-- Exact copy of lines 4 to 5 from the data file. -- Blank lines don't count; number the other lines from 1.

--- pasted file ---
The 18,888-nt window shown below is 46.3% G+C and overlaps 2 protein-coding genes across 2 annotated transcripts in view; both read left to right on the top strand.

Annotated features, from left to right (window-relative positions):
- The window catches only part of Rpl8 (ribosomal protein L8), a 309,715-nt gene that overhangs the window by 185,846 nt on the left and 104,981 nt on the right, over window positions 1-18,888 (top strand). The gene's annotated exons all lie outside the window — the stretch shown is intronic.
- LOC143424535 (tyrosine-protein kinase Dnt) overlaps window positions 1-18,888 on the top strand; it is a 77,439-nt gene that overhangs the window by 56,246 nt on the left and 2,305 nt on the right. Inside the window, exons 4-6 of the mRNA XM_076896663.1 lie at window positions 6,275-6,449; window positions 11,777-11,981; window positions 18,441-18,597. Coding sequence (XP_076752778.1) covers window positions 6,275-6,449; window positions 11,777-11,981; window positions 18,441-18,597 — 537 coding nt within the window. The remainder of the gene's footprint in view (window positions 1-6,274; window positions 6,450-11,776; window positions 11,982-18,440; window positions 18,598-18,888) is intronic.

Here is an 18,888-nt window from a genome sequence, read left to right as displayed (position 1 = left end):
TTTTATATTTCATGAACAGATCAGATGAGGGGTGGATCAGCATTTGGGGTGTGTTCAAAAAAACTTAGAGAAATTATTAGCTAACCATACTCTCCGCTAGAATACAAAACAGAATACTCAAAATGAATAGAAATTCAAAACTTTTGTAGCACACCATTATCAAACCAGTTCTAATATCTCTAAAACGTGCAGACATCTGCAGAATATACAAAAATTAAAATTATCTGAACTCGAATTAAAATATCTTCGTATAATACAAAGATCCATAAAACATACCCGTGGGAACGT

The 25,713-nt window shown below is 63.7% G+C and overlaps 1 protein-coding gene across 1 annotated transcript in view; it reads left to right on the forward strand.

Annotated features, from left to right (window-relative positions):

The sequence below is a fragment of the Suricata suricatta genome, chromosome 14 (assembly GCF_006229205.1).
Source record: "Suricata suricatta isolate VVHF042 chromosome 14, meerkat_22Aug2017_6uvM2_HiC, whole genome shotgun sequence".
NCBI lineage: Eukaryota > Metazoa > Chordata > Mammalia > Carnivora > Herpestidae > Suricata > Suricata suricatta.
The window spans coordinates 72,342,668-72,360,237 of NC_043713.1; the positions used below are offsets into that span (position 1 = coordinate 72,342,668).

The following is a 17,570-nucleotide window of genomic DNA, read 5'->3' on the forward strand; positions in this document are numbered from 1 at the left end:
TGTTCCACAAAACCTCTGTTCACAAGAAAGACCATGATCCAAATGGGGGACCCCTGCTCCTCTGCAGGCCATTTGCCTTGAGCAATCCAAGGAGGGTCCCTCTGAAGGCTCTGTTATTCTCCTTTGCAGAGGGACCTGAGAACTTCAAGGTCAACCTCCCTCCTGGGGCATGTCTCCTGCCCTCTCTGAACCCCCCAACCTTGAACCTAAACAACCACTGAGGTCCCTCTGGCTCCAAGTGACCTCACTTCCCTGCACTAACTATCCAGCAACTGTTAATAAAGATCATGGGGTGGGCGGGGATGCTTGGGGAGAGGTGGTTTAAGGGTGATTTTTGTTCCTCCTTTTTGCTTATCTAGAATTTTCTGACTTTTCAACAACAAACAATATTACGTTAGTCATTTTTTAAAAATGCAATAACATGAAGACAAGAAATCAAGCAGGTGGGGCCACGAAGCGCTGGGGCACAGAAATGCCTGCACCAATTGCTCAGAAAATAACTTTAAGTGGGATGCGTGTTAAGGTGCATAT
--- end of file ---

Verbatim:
- LOC143424535 (tyrosine-protein kinase Dnt) overlaps window positions 1-18,888 on the top strand; it is a 77,439-nt gene that overhangs the window by 56,246 nt on the left and 2,305 nt on the right. Inside the window, exons 4-6 of the mRNA XM_076896663.1 lie at window positions 6,275-6,449; window positions 11,777-11,981; window positions 18,441-18,597. Coding sequence (XP_076752778.1) covers window positions 6,275-6,449; window positions 11,777-11,981; window positions 18,441-18,597 — 537 coding nt within the window. The remainder of the gene's footprint in view (window positions 1-6,274; window positions 6,450-11,776; window positions 11,982-18,440; window positions 18,598-18,888) is intronic.

Here is an 18,888-nt window from a genome sequence, read left to right as displayed (position 1 = left end):